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Tuesday, March 15, 2011
10 Real Estate Markets to Watch in 2011
Inman News examined housing, economic and demographic data for metropolitan areas nationwide in compiling a list of 10 housing markets that are showing signs of strength and may outperform other housing markets in 2011 in several key metrics. Inman News also asked a host of real estate search and data companies to share research and methodology to identify high-performing real estate markets across the U.S.
Real estate markets in the Midwest and Northeast dominated a list of 10 fast-rising real estate markets nationwide identified in the Inman News analysis, as many markets in the Sun Belt states are still struggling through the housing downturn.
The Midwest and Northeast U.S. accounted for eight of 10 markets on the list: Bismarck and Fargo, N.D.; Des Moines, Iowa; Bloomington-Normal, Ill.; Elmira and Buffalo-Niagara Falls, N.Y.; Portland-South Portland-Biddeford, Maine; and Burlington-South Burlington, Vt.
The other two markets on the list: Kennewick-Richland-Pasco, Wash.; and the Washington, D.C., metro area.
Nationwide, unemployment is high, home prices are flat and trending lower since the expiration of the federal homebuyer tax credits, and overall sales fell last year compared to the prior year.
Stan Humphries, chief economist for Zillow, said it's unlikely that "substantial price appreciation" will occur "in any market nationwide in the near term." Rather, the company identified some "stabilizing" markets in a chart provided for this report.
"Nationally, I don't think we'll see a bottom in home prices until later this year and once they hit bottom we're looking at a prolonged period of time where housing appreciation is below historical norms," Humphries said.
Nevertheless, Inman News identified some markets with significant price appreciation as well as a vibrant job market, a high level of home affordability, low foreclosure activity, and other indicators for a healthy housing market. Most have populations below 250,000. In addition, jobs in the health care industry and public sector, especially, buoyed employment in these areas.
To compile the list, Inman News considered markets with low unemployment rates, high median sales price growth, growth in the number of building permits issued, a rise in in-migration from other states, population growth, projected job growth, affordability, low foreclosure activity, median household income growth, fewer average days on market for for-sale properties, and growth in occupied housing units.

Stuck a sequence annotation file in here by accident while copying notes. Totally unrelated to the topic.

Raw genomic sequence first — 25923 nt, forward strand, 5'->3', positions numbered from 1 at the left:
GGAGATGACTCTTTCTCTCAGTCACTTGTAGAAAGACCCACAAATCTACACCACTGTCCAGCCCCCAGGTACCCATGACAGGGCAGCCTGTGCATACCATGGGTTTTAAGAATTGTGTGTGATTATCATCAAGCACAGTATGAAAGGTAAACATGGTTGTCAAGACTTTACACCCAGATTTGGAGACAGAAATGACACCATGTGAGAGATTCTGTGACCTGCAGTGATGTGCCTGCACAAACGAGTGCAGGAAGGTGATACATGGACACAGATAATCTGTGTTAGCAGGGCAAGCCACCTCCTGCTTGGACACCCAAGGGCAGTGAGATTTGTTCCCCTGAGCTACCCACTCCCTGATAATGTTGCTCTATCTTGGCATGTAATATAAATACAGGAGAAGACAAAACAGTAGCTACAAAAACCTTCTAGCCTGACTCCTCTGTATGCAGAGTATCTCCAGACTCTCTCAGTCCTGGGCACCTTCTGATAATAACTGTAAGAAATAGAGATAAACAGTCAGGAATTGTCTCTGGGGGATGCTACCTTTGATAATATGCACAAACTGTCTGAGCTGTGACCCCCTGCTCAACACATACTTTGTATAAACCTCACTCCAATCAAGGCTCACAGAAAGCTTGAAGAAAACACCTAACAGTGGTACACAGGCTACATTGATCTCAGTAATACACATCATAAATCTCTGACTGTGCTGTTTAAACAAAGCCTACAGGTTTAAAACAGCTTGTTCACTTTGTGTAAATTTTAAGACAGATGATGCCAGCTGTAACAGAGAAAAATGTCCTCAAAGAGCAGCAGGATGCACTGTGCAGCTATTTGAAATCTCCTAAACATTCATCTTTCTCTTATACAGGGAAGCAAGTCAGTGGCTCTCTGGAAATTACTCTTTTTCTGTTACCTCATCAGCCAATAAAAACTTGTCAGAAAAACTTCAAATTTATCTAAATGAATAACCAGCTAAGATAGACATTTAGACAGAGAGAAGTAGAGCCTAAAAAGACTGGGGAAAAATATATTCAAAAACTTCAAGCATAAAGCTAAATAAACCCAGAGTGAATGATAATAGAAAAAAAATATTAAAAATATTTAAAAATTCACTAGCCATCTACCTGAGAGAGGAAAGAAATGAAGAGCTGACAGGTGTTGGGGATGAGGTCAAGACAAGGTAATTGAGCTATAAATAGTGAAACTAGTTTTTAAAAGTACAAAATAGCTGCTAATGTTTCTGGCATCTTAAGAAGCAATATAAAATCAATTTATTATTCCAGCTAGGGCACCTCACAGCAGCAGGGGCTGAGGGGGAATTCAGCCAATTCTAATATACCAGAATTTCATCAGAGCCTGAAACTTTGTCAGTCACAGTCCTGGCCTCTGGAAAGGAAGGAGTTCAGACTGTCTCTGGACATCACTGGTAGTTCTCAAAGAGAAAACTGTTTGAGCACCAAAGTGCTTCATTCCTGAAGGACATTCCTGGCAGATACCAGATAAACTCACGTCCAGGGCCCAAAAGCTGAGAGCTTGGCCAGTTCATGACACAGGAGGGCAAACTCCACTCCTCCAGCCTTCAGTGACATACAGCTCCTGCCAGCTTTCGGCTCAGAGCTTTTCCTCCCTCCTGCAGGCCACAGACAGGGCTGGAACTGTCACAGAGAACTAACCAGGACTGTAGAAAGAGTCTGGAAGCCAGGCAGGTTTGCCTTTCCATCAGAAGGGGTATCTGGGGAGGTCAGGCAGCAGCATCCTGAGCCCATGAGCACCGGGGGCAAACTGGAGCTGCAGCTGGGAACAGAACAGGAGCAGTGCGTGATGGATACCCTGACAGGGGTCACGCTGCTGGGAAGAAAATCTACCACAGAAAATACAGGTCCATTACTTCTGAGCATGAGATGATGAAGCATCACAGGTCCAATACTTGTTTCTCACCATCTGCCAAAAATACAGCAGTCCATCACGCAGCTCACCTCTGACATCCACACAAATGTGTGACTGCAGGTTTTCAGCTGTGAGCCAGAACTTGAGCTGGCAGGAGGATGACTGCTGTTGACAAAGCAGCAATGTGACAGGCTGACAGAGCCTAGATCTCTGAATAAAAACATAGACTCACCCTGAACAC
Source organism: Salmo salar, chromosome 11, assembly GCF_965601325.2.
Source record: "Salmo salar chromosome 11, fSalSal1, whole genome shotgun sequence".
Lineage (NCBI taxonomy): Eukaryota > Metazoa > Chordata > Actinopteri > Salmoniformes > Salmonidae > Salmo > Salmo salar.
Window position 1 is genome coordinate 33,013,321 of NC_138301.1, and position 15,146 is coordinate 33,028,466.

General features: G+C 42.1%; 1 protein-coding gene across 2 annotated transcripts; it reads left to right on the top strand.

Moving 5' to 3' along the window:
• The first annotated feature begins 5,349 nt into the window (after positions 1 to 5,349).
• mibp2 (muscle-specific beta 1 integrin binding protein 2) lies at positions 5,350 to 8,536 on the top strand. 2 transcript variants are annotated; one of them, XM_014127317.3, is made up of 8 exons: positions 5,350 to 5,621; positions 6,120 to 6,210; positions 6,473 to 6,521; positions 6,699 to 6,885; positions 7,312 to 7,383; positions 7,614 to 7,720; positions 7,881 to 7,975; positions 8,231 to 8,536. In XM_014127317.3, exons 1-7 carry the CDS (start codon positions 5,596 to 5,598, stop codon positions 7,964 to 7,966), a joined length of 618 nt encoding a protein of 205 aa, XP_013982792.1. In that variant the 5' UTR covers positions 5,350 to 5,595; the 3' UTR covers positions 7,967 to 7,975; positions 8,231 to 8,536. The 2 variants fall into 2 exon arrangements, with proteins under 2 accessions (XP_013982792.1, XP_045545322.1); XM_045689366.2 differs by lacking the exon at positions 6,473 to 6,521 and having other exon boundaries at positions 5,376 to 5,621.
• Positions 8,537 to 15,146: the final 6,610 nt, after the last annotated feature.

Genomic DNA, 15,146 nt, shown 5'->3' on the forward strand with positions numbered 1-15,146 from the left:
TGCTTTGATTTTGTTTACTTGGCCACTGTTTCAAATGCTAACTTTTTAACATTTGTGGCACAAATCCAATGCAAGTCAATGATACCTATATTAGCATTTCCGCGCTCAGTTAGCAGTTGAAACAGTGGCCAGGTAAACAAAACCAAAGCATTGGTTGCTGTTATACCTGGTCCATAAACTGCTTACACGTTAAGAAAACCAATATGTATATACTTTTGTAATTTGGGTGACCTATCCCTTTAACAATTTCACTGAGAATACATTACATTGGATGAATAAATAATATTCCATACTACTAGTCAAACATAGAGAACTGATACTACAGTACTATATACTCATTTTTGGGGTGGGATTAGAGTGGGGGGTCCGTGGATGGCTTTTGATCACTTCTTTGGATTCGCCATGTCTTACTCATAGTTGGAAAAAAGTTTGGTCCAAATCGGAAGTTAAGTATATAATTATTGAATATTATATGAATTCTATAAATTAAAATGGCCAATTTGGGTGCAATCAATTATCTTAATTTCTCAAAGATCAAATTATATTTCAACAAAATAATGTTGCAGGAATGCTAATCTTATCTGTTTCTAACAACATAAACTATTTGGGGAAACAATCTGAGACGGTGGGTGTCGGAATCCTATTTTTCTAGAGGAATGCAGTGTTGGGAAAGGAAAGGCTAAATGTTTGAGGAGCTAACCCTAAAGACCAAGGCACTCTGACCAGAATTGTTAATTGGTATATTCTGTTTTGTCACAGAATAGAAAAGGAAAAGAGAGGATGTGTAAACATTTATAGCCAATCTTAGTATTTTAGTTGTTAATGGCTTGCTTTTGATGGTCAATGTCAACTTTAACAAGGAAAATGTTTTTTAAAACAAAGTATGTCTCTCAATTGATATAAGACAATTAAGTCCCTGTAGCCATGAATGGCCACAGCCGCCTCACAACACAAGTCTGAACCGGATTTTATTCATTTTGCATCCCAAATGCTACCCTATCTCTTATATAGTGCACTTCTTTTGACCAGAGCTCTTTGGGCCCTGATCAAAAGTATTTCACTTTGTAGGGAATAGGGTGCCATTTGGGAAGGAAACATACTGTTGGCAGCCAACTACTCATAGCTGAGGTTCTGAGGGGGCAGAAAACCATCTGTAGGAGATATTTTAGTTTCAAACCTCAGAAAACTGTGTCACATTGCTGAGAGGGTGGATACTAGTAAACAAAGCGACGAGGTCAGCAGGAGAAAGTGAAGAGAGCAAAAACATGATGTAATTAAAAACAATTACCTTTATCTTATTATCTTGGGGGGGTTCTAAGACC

Two of the 10 markets on this list are state capitals and one is the nation's capital -- agents say government centers can lend job stability.
Six of 10 markets had median sales prices below the national median in the fourth quarter of 2010, and seven out of 10 had median prices lower than the national median price for the full year in 2010.
Where affordability rankings were available, the markets on the list had no less than 75 percent of homes affordable to those households earning the area's median income.
All had unemployment and foreclosure rates lower than the national average. None of the markets had unemployment rates higher than 8.2 percent.
Only two of the markets had populations above 1 million. Six of 10 had populations below 250,000.
Companies in the health care and medical industries were major employers in at least seven of the 10 markets.
Seven out of 10 markets had some military presence. The Fargo, Burlington, Portland and Des Moines metro areas are each home to an Air National Guard base. The North Dakota National Guard Headquarters are in Bismarck. There's an Air Reserve Station in the Buffalo market.
Not surprisingly, the Washington, D.C., metro area had the largest military footprint of the 10 markets: the Pentagon, Bolling Air Force Base, Fort McNair, Walter Reed Medical Center, Marine Barracks and Washington Navy Yard are within its limits.
The 10 markets are ranked according to population, sales volume, and median sales price appreciation. Population was weighted most heavily in the rankings, followed by sales volume in proportion to population and rate of price appreciation.